The following is the second section of a work I’ve been preparing for my main site. As rumours of the federal government proceeding with the externally-developed policy framework I have been researching, and because of the length the work has grown to, I decided to post the work in parts here as sections are completed. (Part 1)
The May 19th announcement of the Task Force for a Resilient Recovery (TFRR) ended with, “The work of the Task force will conclude in July with the release of a final report,” but by August only a “Preliminary Report” had been shared, and that document is more of a mind mapping exercise than a reporting one. The mapping listed, as Funders, the Ivey, McConnell, Schad and Echo Foundations. The appearance of Ivey wasn’t unexpected as the task force included Bruce Lourie, who is the President of the Ivey Foundation and a key player in previous “green” campaigns including ending coal-fired electricity generation in Ontario and the Green Energy Act.
The Ivey Foundation is built on very old money: “The raw material for the Ivey family’s prosperity lay in the tin-mining industry that enhanced the value of their Cornish lands in the late 1700s.”. The Foundation was created 73 years ago, in 1947 (although the younger Ivey co-founder lived until last year). Until researching this work I was most familiar with the Ivey as a co-founder of the Green Energy Act Alliance, and its relationship with Bruce Lourie.
I’ve estimated the cost of the procurement inspired by the Ivey-supported Green Energy Act at $4 billion a year, for 20 years. Ivey associated damage could have gone well beyond that as the Financial Accountability Office Of Ontario estimated “a net cost to Ontarians of $21 billion” due to a Fair Hydro Plan defended by, and probably developed at, the Ivey Energy Policy and Management Centre.Read More »
The following is the beginning of a work I’ve been preparing for my main site. As rumours of the federal government proceeding with the externally-developed policy framework I have been researching, and because of the length the work has grown to, I’ve decided to post the work in parts here as sections are completed.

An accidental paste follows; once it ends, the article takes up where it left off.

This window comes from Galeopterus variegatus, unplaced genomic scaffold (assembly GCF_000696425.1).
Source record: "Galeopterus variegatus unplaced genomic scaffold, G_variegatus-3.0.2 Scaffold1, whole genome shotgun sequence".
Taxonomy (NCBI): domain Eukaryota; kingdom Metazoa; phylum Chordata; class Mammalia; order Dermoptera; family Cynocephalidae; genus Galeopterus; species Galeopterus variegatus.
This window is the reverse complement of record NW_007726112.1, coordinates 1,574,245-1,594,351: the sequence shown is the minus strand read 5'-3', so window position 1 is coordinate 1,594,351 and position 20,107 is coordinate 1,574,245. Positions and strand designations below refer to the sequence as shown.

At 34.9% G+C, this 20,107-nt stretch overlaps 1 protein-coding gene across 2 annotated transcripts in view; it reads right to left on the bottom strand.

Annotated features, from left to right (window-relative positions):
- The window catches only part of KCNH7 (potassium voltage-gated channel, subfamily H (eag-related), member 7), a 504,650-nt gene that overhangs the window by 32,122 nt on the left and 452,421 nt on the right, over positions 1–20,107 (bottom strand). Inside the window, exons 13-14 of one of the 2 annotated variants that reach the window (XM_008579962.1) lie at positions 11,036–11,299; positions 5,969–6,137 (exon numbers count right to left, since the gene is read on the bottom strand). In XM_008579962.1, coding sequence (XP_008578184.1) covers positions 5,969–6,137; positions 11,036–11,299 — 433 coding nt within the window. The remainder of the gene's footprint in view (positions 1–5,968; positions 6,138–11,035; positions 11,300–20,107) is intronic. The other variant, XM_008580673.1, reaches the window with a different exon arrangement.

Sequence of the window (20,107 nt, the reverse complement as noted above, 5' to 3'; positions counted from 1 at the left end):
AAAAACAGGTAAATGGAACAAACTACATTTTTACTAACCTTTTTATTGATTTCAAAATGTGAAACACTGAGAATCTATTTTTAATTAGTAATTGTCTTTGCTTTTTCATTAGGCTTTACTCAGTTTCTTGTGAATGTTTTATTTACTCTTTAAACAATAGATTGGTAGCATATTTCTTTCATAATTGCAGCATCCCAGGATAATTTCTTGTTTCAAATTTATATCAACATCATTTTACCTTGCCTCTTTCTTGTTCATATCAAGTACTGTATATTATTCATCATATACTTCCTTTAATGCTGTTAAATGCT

2020 is throwing a lot at us.
The pandemic is the feature event for most, but there’s no shortage of other issues long discussed on my blog re-emerging. I started writing in 2010, not long after the passage of the Green Energy Act (GEA) in my province of Ontario. The GEA was the cornerstone of a “building back better” recovery plan the last large economic downturn, and should therefore be a warning signal this crisis around. And yet… today many of the same people that lobbied for that failed experiment provincially have regrouped to push for a “resilient recovery” policy portfolio at the federal level. These weren’t good policies in 2010, and they haven’t got any better, but this work will be more interested in how bad policy is built, and who is behind its construction.
The novel coronavirus COVID-19 has sucked much of the oxygen away from other topics, particularly since March (when I wrote on it and developed a report which continues to update daily). I’ll note that I hope people try the app, wear a mask indoors in public places, get outdoors, wash your hands when possible, use hand sanitizer when not and try to stay fit physically and mentally, – so you can continue to live your life having tried to protect yourself and others while recognizing all life should not be paused. Aside from that, I mention the pandemic as it’s the crisis featured in today’s “Never Let A Good Crisis Go to Waste” machinations.
As Canada comes out of the COVID-19 crisis, governments and the private sector will turn their attention to building a long-term economic recovery. Let’s make that recovery … Task Force for a Resilient Recovery
2020 hasn’t just thrown the pandemic at us. In Canada, bystanders like me are currently enjoying the WE charity[?] scandal. In a summer where Black Lives Matter movement has re-emerged I’ve, coincidentally, half-joked WE could stand for White Entitled. I’ll leave the non-joke half as a sub-text for what follows about the communications campaign, and related politics, powering the “Task Force for a Resilient Recovery” (TFRR) vehicle. It could be seen as part 3 in my ‘Carbon Con” series (parts 1 and 2), or as a case study in how to develop experts to create the appearance of consensus among apparent experts for the purpose or exercising power in setting government policy that is likely to work against the broader welfare of the public.Read More »